Indiana Historical Society to start a coronavirus collection

The collection is meant to help future generations to comprehend how COVID-19 affected lives in our own time.

A woman holds a sign to thank medical workers outside the Phyllis And William Mack Pavilion during the outbreak of the coronavirus disease (COVID-19) in the Manhattan borough of New York City, New York, U.S., April 10, 2020 (photo credit: REUTERS/CAITLIN OCHS)
A woman holds a sign to thank medical workers outside the Phyllis And William Mack Pavilion during the outbreak of the coronavirus disease (COVID-19) in the Manhattan borough of New York City, New York, U.S., April 10, 2020
(photo credit: REUTERS/CAITLIN OCHS)
The Indiana Historical Society has asked members of the public to send it anything that might reveal how they are dealing with “the new normal”, meaning the social distancing policy at the time of coronavirus, saying that it would be a valuable contribution to their archive of the state's history, stretching back to 1830.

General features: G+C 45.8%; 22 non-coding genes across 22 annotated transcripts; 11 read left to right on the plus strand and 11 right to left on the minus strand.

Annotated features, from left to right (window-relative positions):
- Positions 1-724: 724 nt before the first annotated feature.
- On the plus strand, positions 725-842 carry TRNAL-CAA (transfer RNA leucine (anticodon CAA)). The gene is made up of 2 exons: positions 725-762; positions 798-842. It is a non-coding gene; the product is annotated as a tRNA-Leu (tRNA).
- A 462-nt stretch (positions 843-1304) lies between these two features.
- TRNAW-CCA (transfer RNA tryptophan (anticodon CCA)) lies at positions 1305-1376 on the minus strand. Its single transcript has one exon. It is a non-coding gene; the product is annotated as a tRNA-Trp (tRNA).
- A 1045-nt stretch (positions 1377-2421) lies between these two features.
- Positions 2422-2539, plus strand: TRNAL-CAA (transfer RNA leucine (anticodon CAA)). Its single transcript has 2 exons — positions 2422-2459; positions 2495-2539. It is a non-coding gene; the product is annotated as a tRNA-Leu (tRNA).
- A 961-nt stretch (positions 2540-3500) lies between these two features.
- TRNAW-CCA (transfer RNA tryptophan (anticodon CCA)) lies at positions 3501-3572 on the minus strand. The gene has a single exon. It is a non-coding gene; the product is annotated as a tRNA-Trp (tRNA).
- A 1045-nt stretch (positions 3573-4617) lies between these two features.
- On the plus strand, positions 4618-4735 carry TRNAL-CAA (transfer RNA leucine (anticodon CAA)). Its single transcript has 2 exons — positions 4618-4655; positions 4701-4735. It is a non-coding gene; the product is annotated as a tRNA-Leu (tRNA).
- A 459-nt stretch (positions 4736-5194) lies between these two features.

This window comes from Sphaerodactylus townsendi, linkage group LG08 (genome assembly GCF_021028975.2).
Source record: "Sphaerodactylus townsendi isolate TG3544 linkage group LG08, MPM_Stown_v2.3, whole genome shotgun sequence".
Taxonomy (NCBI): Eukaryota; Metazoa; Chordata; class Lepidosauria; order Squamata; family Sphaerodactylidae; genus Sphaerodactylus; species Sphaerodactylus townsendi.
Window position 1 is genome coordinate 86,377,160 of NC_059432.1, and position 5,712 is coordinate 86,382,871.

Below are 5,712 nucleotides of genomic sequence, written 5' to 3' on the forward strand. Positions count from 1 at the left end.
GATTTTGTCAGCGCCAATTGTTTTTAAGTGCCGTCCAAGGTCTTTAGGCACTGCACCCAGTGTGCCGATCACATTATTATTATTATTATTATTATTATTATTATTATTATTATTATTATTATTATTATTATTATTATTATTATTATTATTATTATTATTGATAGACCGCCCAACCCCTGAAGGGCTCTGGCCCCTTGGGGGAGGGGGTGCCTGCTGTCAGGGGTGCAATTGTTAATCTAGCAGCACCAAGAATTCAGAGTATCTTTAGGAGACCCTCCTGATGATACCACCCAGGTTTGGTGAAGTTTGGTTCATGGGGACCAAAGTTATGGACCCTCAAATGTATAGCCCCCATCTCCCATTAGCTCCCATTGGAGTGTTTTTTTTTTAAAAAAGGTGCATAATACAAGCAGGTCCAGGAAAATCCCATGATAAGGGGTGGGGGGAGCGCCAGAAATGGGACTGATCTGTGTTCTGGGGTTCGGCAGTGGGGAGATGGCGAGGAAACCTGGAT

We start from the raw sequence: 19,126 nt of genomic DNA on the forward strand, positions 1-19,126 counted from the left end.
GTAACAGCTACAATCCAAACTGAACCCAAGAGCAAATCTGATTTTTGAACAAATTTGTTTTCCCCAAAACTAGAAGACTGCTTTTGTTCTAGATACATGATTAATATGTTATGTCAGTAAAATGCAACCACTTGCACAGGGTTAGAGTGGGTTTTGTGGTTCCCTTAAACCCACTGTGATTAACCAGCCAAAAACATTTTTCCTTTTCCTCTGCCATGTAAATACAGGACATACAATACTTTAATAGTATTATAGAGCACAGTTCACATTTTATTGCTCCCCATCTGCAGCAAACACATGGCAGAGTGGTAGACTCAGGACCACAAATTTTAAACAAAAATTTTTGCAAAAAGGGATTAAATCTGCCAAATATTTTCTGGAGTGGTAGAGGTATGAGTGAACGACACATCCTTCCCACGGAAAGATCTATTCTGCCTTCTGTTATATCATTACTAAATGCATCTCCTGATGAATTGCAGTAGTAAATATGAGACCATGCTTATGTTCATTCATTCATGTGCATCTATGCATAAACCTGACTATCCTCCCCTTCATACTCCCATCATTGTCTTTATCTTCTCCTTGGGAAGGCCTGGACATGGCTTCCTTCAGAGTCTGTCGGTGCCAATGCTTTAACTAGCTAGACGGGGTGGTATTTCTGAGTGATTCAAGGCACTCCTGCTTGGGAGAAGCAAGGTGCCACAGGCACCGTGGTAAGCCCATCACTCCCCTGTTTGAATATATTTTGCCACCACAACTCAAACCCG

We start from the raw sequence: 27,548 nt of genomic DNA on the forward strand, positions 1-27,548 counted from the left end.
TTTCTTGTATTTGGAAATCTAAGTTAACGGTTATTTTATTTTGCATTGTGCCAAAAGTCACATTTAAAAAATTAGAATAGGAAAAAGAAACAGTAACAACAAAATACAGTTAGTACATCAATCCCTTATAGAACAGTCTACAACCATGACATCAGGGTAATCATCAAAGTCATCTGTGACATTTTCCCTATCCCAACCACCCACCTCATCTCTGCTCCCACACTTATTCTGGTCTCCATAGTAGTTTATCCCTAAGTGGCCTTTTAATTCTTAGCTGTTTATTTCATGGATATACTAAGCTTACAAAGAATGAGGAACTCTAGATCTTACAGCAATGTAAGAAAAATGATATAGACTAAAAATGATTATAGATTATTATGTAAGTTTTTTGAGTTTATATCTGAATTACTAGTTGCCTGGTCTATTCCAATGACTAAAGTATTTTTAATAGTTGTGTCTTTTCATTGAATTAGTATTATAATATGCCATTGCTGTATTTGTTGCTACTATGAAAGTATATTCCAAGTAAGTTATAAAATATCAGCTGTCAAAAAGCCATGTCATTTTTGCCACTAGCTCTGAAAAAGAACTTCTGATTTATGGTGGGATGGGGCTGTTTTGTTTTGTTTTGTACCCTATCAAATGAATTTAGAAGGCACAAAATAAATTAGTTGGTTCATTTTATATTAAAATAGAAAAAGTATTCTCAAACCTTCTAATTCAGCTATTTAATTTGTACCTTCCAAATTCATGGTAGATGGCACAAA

The organization is looking for writings, photos, drawings, paintings and short videos.

This sort of fast thinking is known as “rapid response collecting,” NPR reported.  
 In an interview with NPR Jody Blankenship, president of the Indiana Historical Society said: "We thought, this is a period of time people are going to study for centuries and we need to collect the voices of our community right now."
"Through the items we collect, we can understand their joys and disappointments, as well as their achievements and failings. And yes, we can even understand the seemingly dull tasks of everyday life – what the weather was like, the neighborhood gossip, or what someone ate for dinner," the Indiana Historical Society wrote on its website.
The society has already accepted several hundred items, including videos of families singing songs together as they spend their time at home, virtual prayers, and oral histories, where people just send an audio file filled with their musings and thoughts.